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7.0 R icoh’s approach to security To enable businesses to better protect their data, ‘security’ is a significant feature in Ricoh Research & Development, service and support and within its own internal processes. It also considers the full scope of document security to manage Confidentiality, Integrity and Availability of information. Ricoh recognises that information security is a high priority for its customers. This may be due to regulatory compliance needs or commercial sensitivities. Whatever the business need, European organisations’ requirements can be addressed by Ricoh’s security solutions portfolio. The portfolio has been developed to help organisations manage and protect information. By implementing security measures, businesses can monitor office equipment, and safeguard against information leaks and loss. The Ricoh portfolio provides a range of important tools for organisations to use in their own Information Security Management Systems:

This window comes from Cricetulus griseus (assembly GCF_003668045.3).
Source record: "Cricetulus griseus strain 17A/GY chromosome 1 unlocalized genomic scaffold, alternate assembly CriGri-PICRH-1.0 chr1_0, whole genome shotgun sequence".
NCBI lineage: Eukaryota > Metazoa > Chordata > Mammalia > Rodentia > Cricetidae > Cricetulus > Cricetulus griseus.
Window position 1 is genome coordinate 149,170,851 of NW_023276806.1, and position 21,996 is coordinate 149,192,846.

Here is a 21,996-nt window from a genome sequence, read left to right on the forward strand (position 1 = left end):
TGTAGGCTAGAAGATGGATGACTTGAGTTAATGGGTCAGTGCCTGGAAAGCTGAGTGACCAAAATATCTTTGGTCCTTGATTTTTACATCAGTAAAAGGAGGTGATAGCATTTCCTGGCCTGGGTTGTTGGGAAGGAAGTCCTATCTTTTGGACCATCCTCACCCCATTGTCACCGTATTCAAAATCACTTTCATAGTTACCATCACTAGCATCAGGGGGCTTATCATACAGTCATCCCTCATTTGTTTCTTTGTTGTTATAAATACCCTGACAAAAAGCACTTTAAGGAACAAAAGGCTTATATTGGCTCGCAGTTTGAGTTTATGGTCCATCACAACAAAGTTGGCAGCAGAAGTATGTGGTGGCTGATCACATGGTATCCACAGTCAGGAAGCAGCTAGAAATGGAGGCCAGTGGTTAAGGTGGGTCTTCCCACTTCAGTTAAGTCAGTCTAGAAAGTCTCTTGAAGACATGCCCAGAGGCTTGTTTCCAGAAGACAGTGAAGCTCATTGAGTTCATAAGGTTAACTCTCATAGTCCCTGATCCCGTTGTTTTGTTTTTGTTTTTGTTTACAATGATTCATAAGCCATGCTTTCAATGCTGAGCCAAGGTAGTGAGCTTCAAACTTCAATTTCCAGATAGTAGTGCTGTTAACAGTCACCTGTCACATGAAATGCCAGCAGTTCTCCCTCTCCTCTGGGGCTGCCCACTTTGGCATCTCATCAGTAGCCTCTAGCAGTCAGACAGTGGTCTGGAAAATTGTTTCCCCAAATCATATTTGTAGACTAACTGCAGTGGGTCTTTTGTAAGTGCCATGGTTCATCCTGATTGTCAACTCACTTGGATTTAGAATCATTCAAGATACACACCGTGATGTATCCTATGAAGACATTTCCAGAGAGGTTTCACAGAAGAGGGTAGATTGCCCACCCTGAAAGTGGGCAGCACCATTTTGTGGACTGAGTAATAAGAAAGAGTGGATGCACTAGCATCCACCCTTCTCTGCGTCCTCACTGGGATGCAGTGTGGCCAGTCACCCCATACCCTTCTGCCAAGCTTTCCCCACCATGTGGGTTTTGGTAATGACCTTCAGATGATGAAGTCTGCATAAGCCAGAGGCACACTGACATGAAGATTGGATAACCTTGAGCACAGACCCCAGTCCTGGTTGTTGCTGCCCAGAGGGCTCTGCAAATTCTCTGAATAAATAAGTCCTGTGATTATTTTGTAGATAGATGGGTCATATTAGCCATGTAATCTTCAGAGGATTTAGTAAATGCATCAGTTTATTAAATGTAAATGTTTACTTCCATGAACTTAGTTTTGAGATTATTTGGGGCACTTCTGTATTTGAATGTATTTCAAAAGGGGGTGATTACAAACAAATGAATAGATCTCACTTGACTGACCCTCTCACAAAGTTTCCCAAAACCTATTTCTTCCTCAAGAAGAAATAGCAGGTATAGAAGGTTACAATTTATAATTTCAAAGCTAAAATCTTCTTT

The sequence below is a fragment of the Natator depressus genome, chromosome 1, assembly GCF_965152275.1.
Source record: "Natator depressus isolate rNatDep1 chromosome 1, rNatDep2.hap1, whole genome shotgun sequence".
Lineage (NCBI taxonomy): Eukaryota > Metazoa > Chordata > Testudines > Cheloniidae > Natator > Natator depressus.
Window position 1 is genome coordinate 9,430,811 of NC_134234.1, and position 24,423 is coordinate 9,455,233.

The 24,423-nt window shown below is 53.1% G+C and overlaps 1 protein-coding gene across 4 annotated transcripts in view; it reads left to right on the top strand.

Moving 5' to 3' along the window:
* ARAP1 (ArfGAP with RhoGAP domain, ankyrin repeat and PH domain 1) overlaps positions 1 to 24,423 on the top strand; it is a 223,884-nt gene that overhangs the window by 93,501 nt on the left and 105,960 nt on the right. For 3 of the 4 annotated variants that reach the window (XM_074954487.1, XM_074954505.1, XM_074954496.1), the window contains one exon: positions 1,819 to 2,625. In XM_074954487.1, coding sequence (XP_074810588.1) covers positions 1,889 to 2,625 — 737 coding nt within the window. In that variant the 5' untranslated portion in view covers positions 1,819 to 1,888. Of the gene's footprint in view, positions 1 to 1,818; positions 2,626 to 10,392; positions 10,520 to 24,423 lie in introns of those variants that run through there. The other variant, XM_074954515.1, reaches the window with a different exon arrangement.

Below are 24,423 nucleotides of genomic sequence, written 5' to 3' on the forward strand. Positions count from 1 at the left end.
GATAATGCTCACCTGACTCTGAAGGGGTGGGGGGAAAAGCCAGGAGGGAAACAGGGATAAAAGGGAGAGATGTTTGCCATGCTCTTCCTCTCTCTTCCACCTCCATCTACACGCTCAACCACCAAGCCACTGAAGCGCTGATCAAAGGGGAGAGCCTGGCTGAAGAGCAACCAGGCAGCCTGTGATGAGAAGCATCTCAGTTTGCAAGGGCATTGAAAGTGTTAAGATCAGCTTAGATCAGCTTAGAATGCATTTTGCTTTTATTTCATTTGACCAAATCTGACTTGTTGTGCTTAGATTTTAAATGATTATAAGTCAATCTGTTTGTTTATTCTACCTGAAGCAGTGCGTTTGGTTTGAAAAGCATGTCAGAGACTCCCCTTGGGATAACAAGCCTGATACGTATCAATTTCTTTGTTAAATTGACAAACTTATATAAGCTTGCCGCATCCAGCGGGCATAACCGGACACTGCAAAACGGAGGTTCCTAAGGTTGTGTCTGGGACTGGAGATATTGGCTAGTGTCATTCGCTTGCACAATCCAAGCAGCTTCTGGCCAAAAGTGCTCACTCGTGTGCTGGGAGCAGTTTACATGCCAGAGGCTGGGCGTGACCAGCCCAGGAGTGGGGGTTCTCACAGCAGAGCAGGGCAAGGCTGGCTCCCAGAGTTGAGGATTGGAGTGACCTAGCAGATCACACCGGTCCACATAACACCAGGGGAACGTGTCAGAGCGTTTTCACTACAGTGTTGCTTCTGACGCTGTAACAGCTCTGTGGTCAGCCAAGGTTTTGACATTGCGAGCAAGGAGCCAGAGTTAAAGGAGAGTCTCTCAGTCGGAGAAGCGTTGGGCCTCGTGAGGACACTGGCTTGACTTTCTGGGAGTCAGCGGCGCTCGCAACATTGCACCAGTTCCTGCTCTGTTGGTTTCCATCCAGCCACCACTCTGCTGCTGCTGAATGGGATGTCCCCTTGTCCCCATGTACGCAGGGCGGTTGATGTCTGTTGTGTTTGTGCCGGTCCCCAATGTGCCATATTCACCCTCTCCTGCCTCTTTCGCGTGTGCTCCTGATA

Trusted components

Security is introduced in the earliest stages of design of hardware and software. In 2002, Ricoh was the first organisation to receive ISO/IEC 15408 certification for a digital multifunctional printer. Since then Ricoh has continued to design and develop certified devices. This includes the DataOverwriteSecurity option which is also ISO/IEC 15408 certified.

Defining and enforcing policies

Ricoh consultants work with customers to define a printing policy which balances the need for security and management against the need for a flexible and efficient user experience. Once the policy is defined users must be educated on the business needs for the policy and how to use them. The enforcement of the printing policy can be automated using various products in the Ricoh portfolio.

Restricting access to devices